"I wish you knew more about it," Frost says he told Graham Greene, "without my helping you." This is the poem's essential challenge, which the neighbor will not accept. But the challenge is ours as well--our work, our play. The relationship between speaker and neighbor is like the relationship between poem and reader, another kind of indoor game, one on a side.

But this is a relationship between poem and reader, not poet and reader. Frost, I want to believe, is not the speaker exactly. He is behind the whole poem, rather than narrowly inside it. We need to be at least little skeptical of the speaker and not associate him automatically with the side upholding freedom, reason, and tolerance. At the end, because the neighbor won't play his game, the speaker imagines him as "an old stone savage," a harsh judgment to apply even to the most recalcitrant student. Because the neighbor will only repeat what he remembers his father having said, he seems to "Move in darkness ... Not of woods only and the shade of trees." But of what else? We should say it for ourselves. His ignorance? Confinement, violence, and savagery, as the Monarch authors have it? Not exactly. It’s his refusal to be playful and imaginative that irks the speaker, and his unwillingness to consider work anything more than a job to be accomplished. The speaker, after all does not ask the neighbor to give up his father's notion. He wants him to "go behind" it. If, as I want to suggest, the poem is about education, this distinction is important. The poem does not merely advocate one position over another. It asks neither for advocacy nor for application, but for investigation. It is not a statement but a performance. It enacts its meanings.

Who, finally, is right about the wall? The poem does not answer that question exactly, swerving off into deeper and more interesting territory. It uses that problem to engage us and demand that we think, which is the poem's pleasure, and its strategy. Sometimes good fences do indeed make good neighbors, and we might recall that the phrase "mending fences" means to restore communication and neighborliness. Equally true is the notion that something doesn't love a wall. The riddle isn’t difficult one. We know that natural forces disturb those boulders, that the frozen groundswell is frost. But not, for all the play of the pun "Robert Frost." "All the fun's in how you say a thing," says a character in another Frost poem. But fun can be serious, just as work can be turned into play.

The wall in the poem is not "the barrier between human contact and understanding." Certainly a wall may be just that, but it can also serve precisely the opposite function.

I let my neighbor know beyond the hill, And on a day we meet to walk the line And set the wall between us once again. We keep the wall between us as we go.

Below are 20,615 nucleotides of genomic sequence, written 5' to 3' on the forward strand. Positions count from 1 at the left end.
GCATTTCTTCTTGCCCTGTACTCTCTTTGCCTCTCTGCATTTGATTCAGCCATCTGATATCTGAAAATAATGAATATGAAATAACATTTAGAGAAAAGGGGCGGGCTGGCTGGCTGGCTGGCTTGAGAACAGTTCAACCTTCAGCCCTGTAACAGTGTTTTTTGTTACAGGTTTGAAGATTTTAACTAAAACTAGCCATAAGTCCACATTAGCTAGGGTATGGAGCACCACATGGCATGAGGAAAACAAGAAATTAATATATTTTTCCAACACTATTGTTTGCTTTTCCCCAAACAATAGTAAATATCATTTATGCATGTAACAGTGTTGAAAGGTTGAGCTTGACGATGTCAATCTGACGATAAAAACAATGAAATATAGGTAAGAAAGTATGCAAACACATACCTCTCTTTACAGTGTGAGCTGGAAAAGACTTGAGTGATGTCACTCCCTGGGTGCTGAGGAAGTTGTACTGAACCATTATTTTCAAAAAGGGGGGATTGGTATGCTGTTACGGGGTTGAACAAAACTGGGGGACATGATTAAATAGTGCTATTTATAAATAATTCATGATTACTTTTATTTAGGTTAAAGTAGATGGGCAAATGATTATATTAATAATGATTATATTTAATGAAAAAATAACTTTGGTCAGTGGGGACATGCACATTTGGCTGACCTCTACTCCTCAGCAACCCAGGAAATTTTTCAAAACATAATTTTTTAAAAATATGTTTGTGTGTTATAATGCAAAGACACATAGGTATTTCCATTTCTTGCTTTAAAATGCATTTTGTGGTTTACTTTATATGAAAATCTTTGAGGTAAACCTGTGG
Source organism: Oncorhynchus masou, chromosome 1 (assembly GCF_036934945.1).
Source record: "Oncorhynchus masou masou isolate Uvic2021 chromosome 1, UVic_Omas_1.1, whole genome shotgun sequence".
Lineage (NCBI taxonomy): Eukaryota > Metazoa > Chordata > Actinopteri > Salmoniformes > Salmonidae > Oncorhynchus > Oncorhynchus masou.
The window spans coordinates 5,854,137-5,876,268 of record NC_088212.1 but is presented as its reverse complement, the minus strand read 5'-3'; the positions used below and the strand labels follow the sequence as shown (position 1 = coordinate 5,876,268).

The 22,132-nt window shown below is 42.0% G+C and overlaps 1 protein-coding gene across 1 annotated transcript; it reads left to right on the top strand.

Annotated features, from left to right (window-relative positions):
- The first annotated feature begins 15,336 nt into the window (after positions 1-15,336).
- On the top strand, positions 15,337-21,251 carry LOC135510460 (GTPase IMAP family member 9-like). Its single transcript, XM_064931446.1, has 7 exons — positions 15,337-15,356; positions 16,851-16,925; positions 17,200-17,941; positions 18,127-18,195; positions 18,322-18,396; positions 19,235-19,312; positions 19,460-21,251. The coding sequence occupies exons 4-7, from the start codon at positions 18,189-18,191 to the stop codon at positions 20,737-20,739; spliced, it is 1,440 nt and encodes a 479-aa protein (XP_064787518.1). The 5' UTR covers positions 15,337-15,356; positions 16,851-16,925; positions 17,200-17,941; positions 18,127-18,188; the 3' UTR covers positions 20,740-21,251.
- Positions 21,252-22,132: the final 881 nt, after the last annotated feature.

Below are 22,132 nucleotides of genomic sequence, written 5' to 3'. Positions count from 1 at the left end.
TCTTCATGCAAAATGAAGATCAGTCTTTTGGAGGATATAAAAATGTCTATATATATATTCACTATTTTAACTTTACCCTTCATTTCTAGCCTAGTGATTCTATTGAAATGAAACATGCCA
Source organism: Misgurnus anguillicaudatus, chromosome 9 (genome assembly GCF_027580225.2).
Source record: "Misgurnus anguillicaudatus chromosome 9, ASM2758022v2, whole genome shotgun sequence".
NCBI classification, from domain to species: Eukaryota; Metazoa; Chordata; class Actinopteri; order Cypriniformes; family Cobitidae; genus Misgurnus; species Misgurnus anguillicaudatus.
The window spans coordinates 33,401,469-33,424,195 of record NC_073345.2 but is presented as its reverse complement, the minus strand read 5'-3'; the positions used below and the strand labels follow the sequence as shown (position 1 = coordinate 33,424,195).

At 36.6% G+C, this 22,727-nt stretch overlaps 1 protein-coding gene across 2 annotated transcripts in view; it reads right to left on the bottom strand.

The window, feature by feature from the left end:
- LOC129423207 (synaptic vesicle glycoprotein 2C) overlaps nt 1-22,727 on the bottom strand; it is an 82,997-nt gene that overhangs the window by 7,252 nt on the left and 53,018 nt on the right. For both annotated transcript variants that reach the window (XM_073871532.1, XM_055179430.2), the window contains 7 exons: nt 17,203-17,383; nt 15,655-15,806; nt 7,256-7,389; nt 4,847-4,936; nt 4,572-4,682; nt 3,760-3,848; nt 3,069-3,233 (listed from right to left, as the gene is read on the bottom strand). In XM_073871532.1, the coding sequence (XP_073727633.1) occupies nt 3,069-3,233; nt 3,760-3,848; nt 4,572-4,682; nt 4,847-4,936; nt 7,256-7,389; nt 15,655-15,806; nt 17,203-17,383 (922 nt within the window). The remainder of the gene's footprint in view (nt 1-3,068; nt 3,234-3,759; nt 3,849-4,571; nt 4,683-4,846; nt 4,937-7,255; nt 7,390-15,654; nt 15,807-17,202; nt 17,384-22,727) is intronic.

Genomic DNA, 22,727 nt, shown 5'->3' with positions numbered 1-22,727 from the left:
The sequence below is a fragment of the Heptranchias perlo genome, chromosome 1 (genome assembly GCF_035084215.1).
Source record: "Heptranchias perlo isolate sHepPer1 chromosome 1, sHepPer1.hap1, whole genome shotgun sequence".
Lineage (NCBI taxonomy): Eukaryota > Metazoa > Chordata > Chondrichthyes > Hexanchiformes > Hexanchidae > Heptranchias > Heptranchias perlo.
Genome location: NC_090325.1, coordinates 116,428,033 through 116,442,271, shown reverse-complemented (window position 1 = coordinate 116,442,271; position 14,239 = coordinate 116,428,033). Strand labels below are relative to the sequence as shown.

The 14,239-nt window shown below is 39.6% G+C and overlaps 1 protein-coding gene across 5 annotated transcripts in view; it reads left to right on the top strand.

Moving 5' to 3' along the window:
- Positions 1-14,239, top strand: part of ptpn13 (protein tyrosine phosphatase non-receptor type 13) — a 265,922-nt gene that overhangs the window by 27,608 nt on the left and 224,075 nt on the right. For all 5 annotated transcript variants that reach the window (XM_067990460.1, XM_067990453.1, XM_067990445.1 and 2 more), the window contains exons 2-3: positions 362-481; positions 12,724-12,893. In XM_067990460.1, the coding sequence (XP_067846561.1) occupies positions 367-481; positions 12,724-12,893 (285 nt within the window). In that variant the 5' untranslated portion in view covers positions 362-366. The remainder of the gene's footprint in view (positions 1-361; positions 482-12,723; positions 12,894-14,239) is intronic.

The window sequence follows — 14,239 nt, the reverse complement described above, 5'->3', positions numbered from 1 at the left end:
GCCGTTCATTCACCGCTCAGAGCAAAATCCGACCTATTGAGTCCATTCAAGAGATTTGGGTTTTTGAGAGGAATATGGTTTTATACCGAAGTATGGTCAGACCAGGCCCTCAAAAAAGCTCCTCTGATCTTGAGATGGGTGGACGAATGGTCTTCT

The repetition of between should give us pause and remind us of its two equally common meanings: between as separation, as in "something's come between us," and between as what might be shared and held in common, as in "a secret between two people" or "a bond between friends." The wall divides but it also connects, if you look at it that way. All the meaning is in how you look at it--how the poem encourage you to think about it.

Frost once wrote about his experience as a teacher, "I was determined to have it out with my youngers and betters as to what thinking really was. We reached an agreement that most of what they had regarded as thinking, their own and other peoples', was nothing but voting--taking sides on an issue they had nothing to do with laying down." "Mending Wall" is a poem that lures the unwary reader into believing that thinking is merely voting, choosing up sides, taking out of the poem what most fits our own preconceived ideas. It adopts this subversive tactic because its ultimate purpose is to challenge us to go behind what we might find initially appealing in the formulas that he on its surface. "We ask people to think," Frost says, "and we don't show them what thinking is." "Mending Wall" is less a poem about what to think than it is poem about what thinking is, and where it might lead.

In his essay, "Education by Poetry," Frost writes,

Poetry provides the one permissible way of saying one thing and meaning another. People say, "Why don't you say what you mean?" We never do that, we being all of us too much poets. We like to talk in parables and in hints and indirections--whether from diffidence or some other instinct.

Perhaps we are, all of us, so much poets, or might be; but Frost who certainly was, doesn't really answer his question. Surely diffidence is not the reason why writers are drawn to the indirections of figurative language. What might that "other instinct" be? One answer is the instinct of the teacher who speaks in hints, in questions, and in challenges, who refrains from saying what he means because he wants his students to discover it for themselves. Similarly, the apparent meaning of a poem remains merely a formula unless the reader has understood how the poem came to articulate and embody that meaning. The speaker of "Mending Wall" fails in his attempt to become a successful poet/teacher. Each year, it seems, he fails at the same task. Frost's poem, of course, depends upon and survives this failure, recreating a similar moment each time it is encountered.


From Touchstones: American Poets on a Favorite Poem. Ed. Robert Pack and Jay Parini. Hanover: University Press of New England., 1996. Copyright © 1996 by the President and Fellows of Middlebury College.